Tuesday, May 15, 2012

How to Murder Your Wife

seen on TV @ TCM

Wow, where to begin with this one?

Let's start with the simple stuff. Folks, most people who choose to become a professional cartoonist do it for love, not money. It is not a career that puts its practitioners on Easy Street, and never has been, at least not without ancillary merchandise. There's a scene in How to Murder Your Wife where Jack Lemmon's character Stanley (Stan Lee?) talks to either his editor or his lawyer (I forget which) about merchandising, but this is long after the movie has established him  - from the opening scene, no less! - as a jet-setting celebrity with a Manhattan town house, fancy clothes, and a friggin' butler. All of that was the result of his work on the strip alone? Are you kidding me?

The hell of it is, Stanley didn't even need to be ridiculously wealthy for this story to work. Charles (as in Schulz?), the butler, could've easily been a next-door neighbor, or a brother. Stanley could still be a successful cartoonist while living in a comfortable apartment or even a small house in the suburbs and it wouldn't affect the story's premise. To suggest that a cartoonist in 1965 could be as affluent as Stanley without the benefit of ancillary merchandise really strains credulity - but let's accept it for now.

Stanley's commitment to fidelity in his "Bash Brannigan" strip is certainly commendable. I'm not certain how common it was for cartoonists in the mid 60s to use photo reference in their work, much less to shoot their own, costumes, props and all, but as someone who has studied commercial illustration, I can vouch for its importance. It's not cheating if you use it the right way; as a supplement, an aid, not as a substitute. (Here's Exhibit A on how not to use it.) Stanley takes his own pictures, so charges of plagiarism wouldn't apply in any case.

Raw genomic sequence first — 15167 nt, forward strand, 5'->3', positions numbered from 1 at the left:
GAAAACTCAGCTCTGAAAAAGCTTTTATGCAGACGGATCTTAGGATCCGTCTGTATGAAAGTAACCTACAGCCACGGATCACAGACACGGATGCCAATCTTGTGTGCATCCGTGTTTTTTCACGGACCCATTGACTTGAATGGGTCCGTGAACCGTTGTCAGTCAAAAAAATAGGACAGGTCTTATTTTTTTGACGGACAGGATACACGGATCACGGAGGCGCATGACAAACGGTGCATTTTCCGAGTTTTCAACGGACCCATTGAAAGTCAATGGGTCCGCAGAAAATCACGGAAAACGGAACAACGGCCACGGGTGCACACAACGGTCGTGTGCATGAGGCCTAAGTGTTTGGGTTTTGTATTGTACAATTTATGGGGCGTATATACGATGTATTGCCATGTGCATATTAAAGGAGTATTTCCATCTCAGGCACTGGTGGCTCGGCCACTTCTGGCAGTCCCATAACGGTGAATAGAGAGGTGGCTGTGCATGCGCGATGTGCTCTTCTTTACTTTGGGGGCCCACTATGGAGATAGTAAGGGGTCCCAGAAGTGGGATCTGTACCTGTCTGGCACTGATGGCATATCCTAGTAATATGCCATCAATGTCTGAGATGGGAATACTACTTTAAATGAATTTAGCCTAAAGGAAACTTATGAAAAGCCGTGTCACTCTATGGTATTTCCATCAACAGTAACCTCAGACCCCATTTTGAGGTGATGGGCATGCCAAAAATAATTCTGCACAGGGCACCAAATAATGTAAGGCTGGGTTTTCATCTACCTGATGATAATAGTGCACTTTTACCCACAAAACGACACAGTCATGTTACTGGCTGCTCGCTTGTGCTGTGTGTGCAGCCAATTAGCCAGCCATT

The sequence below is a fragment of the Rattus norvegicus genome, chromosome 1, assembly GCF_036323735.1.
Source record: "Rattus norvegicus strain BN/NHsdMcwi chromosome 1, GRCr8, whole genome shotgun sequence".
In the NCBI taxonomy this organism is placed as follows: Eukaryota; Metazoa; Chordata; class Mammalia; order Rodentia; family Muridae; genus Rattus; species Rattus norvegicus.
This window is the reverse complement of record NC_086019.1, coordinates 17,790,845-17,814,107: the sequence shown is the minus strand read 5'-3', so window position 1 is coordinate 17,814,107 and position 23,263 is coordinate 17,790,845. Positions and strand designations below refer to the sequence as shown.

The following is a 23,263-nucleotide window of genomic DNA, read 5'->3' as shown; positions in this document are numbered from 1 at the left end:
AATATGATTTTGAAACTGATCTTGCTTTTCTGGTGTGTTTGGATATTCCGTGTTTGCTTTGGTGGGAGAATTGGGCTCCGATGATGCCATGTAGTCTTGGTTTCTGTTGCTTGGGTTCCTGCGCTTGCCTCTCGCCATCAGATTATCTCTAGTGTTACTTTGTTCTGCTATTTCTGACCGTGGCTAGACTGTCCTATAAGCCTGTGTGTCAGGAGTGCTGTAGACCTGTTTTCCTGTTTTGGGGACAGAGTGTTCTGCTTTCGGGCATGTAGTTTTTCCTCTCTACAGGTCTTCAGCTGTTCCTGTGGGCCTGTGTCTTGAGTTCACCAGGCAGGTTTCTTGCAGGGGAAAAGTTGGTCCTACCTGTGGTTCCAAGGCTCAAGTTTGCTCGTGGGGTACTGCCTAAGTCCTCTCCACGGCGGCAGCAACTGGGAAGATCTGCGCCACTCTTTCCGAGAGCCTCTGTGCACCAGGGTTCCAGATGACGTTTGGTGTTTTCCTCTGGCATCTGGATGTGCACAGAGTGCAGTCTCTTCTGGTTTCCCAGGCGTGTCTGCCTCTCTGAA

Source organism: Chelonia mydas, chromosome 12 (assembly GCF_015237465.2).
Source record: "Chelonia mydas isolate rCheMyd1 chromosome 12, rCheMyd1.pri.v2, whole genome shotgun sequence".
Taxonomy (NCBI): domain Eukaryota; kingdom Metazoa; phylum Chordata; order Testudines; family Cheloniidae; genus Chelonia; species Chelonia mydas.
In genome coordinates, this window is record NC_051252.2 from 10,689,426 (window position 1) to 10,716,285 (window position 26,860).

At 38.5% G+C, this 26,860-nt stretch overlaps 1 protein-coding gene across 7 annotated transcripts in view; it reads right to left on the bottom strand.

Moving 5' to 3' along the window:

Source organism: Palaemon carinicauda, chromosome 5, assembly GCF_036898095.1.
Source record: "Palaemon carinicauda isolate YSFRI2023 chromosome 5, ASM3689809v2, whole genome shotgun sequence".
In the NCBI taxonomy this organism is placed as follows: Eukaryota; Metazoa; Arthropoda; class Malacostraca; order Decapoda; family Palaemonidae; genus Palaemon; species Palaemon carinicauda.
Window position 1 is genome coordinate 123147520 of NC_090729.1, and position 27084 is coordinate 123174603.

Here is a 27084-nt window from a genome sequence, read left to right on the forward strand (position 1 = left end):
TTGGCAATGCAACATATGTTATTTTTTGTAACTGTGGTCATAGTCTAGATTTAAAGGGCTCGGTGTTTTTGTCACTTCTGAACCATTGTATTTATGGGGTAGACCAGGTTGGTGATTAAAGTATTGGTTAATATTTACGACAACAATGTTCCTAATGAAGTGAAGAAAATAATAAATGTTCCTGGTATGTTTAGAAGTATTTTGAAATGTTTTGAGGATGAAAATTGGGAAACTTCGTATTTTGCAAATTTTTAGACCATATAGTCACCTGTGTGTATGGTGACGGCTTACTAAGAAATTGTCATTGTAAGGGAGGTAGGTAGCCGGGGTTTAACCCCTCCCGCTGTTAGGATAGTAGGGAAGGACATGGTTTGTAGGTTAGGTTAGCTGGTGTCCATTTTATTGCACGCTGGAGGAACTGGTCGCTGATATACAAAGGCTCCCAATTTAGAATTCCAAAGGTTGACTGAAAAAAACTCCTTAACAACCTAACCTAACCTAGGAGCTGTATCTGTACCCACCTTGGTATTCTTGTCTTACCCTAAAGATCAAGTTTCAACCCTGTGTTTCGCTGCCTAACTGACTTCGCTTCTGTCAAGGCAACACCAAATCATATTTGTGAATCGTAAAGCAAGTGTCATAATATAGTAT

Stanley marries off Bash after he himself gets married (accidentally), and the strip radically changes from an action-adventure piece into a semi-autobiographical domestic comedy. This sort of change isn't too far removed from what happened to Blondie (which gets briefly name-checked). Long before she became the prototypical suburban housewife in a domestic family strip, Blondie was a single 20's-style flapper girl, and Dagwood was a rich kid whose parents gave him crap for dating a "lower-class" girl. She used to be the funny one and Dagwood the straight man. After they got married, the strip changed into something closer to the version we know today.

As an artist, you have to be careful how much of your life you put into your work. I've done comics that were either completely or partially autobiographical, and once it came back to bite me - hard. With this blog, I make conscious choices about what to reveal about myself and what not to reveal. It's a fine line to walk.